Recently I was invited to a screening of a new movie about St. Francis – The Sultan and the Saint, a docudrama about Francis’s visit to the Sultan of Egypt during the fifth crusade. As we know, social groups construct St. Francis in many and various ways, according to the needs of the historical moment. And now I see this construction happening before my very eyes! Will this be the St. Francis for our age – the Brother Sun, Sister Moon of the early twenty-first century?
If so, it’s in the very best of causes. The producer is the Unity Productions Foundation, whose goal is to “counter bigotry and create peace through the media.” Their films are “part of long-term educational campaigns aimed at increasing understanding among people of different faiths and cultures, especially among Muslims and other faiths.” So the intent of the film seems to be to promote peace and understanding between Muslims and Christians. I’m in favor of that; we need more of it. But in this case, it relies on a fairly tenuous reading of the sources.
(Let me hasten to say that I certainly don’t think the historical record about Francis justifies an adversarial or violent relationship between Christians and Muslims. In no way am I advocating for any anti-Muslim sentiment, nor for any anti-Christian sentiment.)
I haven’t seen the movie yet. I can see that the producers consulted very reputable academics for background (although there are some surprising omissions as well, at least in the publicity materials.) On the other hand, I’ve already spotted some anachronisms. The website says that the early Franciscans practiced “nonviolence” – a twentieth-century term and philosophy. And the trailer contains a real howler. It has Francis proclaiming that God intended us to be “instruments of his peace.” For those who haven’t read my book, or the other sources that explain this – the lovely prayer about making us instruments of God’s peace does not come from Francis, but from anonymous twentieth-century sources.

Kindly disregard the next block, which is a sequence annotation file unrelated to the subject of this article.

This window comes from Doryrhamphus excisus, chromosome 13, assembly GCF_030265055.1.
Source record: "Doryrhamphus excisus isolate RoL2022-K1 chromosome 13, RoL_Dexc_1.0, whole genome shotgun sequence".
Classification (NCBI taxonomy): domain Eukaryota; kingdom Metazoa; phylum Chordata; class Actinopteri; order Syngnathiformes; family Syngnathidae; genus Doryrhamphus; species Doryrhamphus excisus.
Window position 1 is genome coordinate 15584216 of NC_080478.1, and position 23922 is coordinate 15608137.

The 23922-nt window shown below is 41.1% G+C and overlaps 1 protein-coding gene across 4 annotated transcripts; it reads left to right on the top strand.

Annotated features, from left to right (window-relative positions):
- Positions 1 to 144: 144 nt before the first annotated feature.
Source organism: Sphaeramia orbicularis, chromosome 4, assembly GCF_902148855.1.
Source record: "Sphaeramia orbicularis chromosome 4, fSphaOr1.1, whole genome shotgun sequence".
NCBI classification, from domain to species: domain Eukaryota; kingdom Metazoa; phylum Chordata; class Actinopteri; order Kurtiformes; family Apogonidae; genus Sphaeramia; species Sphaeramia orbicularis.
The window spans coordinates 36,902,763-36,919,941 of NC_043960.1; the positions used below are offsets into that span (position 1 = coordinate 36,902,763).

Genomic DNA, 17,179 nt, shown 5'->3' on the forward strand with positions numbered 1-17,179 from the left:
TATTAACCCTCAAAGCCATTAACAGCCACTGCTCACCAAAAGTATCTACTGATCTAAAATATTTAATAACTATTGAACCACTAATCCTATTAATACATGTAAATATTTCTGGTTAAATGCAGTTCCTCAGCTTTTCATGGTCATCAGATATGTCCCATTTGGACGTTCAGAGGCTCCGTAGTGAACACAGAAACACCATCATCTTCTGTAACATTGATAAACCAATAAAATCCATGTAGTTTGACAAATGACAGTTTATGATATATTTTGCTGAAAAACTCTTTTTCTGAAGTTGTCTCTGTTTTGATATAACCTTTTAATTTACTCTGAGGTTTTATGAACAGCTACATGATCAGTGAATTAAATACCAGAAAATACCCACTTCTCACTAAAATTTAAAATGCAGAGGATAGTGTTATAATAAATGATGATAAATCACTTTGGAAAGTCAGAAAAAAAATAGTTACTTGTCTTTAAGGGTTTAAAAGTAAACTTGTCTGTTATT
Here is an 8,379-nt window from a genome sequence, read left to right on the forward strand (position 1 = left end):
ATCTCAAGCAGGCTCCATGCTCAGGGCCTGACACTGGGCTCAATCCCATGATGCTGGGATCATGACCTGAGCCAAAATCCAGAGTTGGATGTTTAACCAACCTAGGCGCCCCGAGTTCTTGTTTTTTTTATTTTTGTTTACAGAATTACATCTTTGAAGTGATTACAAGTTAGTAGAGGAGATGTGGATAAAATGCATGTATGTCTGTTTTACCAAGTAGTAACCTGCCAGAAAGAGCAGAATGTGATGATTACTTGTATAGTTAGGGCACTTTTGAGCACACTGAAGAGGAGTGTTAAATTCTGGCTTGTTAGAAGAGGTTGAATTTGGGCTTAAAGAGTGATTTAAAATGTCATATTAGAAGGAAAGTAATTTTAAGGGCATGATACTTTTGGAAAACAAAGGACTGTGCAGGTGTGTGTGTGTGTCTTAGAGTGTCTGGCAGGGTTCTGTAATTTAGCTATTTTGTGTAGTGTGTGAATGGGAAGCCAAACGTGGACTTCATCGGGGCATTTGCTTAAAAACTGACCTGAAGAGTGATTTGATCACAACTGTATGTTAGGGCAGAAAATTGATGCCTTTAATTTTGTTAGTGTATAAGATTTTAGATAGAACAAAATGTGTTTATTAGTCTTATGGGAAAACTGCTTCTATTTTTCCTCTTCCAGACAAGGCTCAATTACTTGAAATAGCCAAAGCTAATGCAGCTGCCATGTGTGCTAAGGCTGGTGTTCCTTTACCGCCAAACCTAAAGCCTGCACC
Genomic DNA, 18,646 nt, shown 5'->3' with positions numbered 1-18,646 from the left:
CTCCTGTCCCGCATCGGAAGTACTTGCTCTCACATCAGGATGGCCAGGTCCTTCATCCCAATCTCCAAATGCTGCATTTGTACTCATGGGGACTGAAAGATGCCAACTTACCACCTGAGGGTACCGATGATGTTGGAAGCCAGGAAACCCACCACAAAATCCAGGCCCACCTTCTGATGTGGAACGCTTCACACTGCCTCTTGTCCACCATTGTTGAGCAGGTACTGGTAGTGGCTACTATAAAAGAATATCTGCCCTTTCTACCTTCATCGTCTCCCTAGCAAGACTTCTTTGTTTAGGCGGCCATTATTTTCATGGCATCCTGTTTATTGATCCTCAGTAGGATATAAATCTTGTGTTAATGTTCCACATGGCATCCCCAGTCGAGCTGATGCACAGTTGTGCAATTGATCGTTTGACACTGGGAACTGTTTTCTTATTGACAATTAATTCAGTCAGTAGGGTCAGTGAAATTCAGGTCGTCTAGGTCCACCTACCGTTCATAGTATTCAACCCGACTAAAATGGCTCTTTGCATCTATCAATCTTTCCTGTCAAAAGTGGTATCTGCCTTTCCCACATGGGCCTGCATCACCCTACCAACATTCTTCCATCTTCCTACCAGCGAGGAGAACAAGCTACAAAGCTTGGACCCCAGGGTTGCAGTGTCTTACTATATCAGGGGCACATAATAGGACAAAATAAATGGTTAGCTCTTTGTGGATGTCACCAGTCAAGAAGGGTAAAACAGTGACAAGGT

The trailer is also heavy on scenes of violence. Is this for realism and context, or is it to attract mass audiences? Of course, attracting mass audiences might not be a bad idea. As I understand it, the largest numbers of moviegoers are young men, and they often seek out films featuring violence and conflict. Perhaps they are the people who most need to hear a message of peace.
One of the consultants to the movie is Paul Moses. A few years ago, Moses published a book and a number of articles promoting the idea that the encounter between Francis and the Sultan was an early model of peaceful interfaith dialogue (The Saint and the Sultan, Doubleday, 2009). Moses is a distinguished journalist, but not a historian by profession. He recognizes that “interfaith dialogue” is a concept of our time, not Francis’s, and he acknowledges that not all textual sources are equally reliable. Still, as a good journalist, he seems unable to resist telling a good story. He weaves these not-entirely-reliable sources into a compelling narrative in which it’s not always clear where the sources end and imagination begins. Naïve readers, and sympathetic readers, will probably omit the assessment of sources and just remember the story.
Between the book and this movie, I expect to see that story widely repeated as “truth” over the next few years or decades.
For a more nuanced account, readers should look at the introduction of John Tolan’s Saint Francis and the Sultan (Oxford, 2009). Tolan explains clearly what we can and can’t know about this incident, and he is also instructive about what the few surviving primary sources meant in their own context. Readers might also want to note Lawrence Cunningham’s review of Moses’s book, in which he notes that Moses’s idea of Francis still lies under “the long shadow of Sabatier,” the landmark work in modern liberal visions of Francis (America, November 2, 2009).
The main purpose of Tolan’s book was to lay out the diverse ways the incident of Francis and the Sultan has been interpreted over time, and to what purposes. For early Franciscans the story was part of an argument about the purpose of the order. For nineteenth-century Europe, it was about mission and colonialism. In the mid-twentieth century it was about international peace and interpersonal nonviolence, a subject that my book takes up in more detail. The movie’s angle of vision – interfaith encounter – has been around in some form since at least the 1960s, but it really became prominent after 2001.
So, will this be the Zeitgeist movie, the Brother Sun, Sister Moon for our age? We’ll see. When I watched Brother Sun, Sister Moon a few years ago, I found it was better than I expected it to be.